LGBT activists aren’t happy Apple is eyeing North Carolina as a possible site for one of its future campuses.
The state is currently being boycotted by advocacy organizations, corporations and other state governments for failing to repeal a law that severely limits the civil rights of LGBT individuals, Axios reported.
“North Carolina is one of the most hostile states in the country to LGBTQ people, with no credible path to progress in the near term,” an activist told Axios. “Under these conditions, it’s hard to imagine that any company would decide to take their operations and thousands of employees there.”
Some context: Gov. Roy Cooper was partly elected on a promise that he would kill a previous state law that limited the rights of LGBT people. After being elected, Cooper did sign an executive order that sought to limit discrimination, but that order kept in place a ban on cities from instituting their own regulations protecting the LGBT community.
Last year, Aisha Moodie-Mills, CEO of the Gay and Lesbian Victory Fund, told The Washington Blade that the governor “threw the LGBT community under the bus.”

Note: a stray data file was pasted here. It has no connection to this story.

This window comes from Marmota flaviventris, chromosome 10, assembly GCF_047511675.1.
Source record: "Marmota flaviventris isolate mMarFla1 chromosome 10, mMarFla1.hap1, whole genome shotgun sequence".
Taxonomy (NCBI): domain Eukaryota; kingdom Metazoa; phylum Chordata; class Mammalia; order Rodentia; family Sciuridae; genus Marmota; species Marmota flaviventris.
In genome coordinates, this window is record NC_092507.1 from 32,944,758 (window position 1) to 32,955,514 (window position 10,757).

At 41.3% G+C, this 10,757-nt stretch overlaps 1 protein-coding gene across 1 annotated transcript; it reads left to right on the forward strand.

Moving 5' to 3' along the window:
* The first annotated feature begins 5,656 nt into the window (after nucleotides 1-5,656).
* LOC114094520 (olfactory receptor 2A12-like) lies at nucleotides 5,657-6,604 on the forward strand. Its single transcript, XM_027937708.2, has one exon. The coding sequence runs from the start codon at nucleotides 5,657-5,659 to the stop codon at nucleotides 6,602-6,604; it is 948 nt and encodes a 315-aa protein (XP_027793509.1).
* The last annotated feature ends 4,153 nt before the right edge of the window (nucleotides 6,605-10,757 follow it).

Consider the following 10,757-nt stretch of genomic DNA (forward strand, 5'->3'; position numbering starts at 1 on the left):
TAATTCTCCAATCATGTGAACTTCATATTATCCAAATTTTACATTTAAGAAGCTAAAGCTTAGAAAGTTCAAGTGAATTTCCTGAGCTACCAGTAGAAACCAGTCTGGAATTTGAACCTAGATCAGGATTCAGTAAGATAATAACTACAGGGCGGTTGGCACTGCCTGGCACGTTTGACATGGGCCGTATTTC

Apple has long been a strong ally of the LGBT community. But activists are worried that its decision to build a campus in North Carolina could open the “floodgates for others that want to set up shop in states with anti-LGBT laws,” according to Axios.
On the other hand, the media outlet pointed out that Apple will likely make the case that it can do more good within North Carolina than it can protesting from the outside.
That’s a case that’s been made by activist groups, too. While many advocacy organizations have been urging Apple and Amazon to avoid North Carolina, others believe that the tech juggernauts could have a “large impact” by setting up operations in the state.
It’s not clear how seriously Apple is considering North Carolina, however. Preliminary reports that Apple is eyeing the state note that the details are far from being set in stone.
Axios added that people in Northern Virginia are still trying to “make their case” for an Apple campus there. But, again, it’s unclear if Apple is considering Virginia as a possible site for a campus — or, if it is, how serious those considerations are.